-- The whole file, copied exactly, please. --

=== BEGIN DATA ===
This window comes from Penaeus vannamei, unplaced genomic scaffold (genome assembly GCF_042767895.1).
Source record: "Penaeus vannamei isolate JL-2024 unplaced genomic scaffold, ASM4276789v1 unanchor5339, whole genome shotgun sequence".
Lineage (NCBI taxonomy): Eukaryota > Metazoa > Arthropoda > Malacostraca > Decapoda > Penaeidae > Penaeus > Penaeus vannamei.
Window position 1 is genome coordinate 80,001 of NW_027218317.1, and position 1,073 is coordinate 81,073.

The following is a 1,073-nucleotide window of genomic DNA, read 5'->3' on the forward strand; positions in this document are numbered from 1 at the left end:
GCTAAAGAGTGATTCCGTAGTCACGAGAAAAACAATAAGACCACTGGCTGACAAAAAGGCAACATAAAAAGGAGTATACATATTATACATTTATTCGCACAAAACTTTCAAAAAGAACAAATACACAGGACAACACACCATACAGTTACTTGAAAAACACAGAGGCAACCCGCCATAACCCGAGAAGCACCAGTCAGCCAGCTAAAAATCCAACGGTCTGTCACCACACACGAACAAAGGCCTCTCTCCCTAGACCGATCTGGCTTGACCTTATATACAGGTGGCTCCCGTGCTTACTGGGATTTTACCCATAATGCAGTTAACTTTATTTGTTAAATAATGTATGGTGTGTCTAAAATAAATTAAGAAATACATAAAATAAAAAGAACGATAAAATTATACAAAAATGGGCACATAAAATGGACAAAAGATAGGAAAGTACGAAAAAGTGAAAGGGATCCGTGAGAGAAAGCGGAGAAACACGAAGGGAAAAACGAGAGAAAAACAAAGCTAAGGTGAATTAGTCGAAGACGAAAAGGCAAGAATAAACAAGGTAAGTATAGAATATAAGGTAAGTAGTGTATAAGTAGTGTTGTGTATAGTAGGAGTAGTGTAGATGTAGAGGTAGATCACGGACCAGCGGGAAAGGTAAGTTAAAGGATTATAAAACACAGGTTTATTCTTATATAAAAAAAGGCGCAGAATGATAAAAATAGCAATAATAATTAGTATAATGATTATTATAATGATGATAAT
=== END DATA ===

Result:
This window comes from Penaeus vannamei, unplaced genomic scaffold (genome assembly GCF_042767895.1).
Source record: "Penaeus vannamei isolate JL-2024 unplaced genomic scaffold, ASM4276789v1 unanchor5339, whole genome shotgun sequence".
Lineage (NCBI taxonomy): Eukaryota > Metazoa > Arthropoda > Malacostraca > Decapoda > Penaeidae > Penaeus > Penaeus vannamei.
Window position 1 is genome coordinate 80,001 of NW_027218317.1, and position 1,073 is coordinate 81,073.

The following is a 1,073-nucleotide window of genomic DNA, read 5'->3' on the forward strand; positions in this document are numbered from 1 at the left end:
GCTAAAGAGTGATTCCGTAGTCACGAGAAAAACAATAAGACCACTGGCTGACAAAAAGGCAACATAAAAAGGAGTATACATATTATACATTTATTCGCACAAAACTTTCAAAAAGAACAAATACACAGGACAACACACCATACAGTTACTTGAAAAACACAGAGGCAACCCGCCATAACCCGAGAAGCACCAGTCAGCCAGCTAAAAATCCAACGGTCTGTCACCACACACGAACAAAGGCCTCTCTCCCTAGACCGATCTGGCTTGACCTTATATACAGGTGGCTCCCGTGCTTACTGGGATTTTACCCATAATGCAGTTAACTTTATTTGTTAAATAATGTATGGTGTGTCTAAAATAAATTAAGAAATACATAAAATAAAAAGAACGATAAAATTATACAAAAATGGGCACATAAAATGGACAAAAGATAGGAAAGTACGAAAAAGTGAAAGGGATCCGTGAGAGAAAGCGGAGAAACACGAAGGGAAAAACGAGAGAAAAACAAAGCTAAGGTGAATTAGTCGAAGACGAAAAGGCAAGAATAAACAAGGTAAGTATAGAATATAAGGTAAGTAGTGTATAAGTAGTGTTGTGTATAGTAGGAGTAGTGTAGATGTAGAGGTAGATCACGGACCAGCGGGAAAGGTAAGTTAAAGGATTATAAAACACAGGTTTATTCTTATATAAAAAAAGGCGCAGAATGATAAAAATAGCAATAATAATTAGTATAATGATTATTATAATGATGATAAT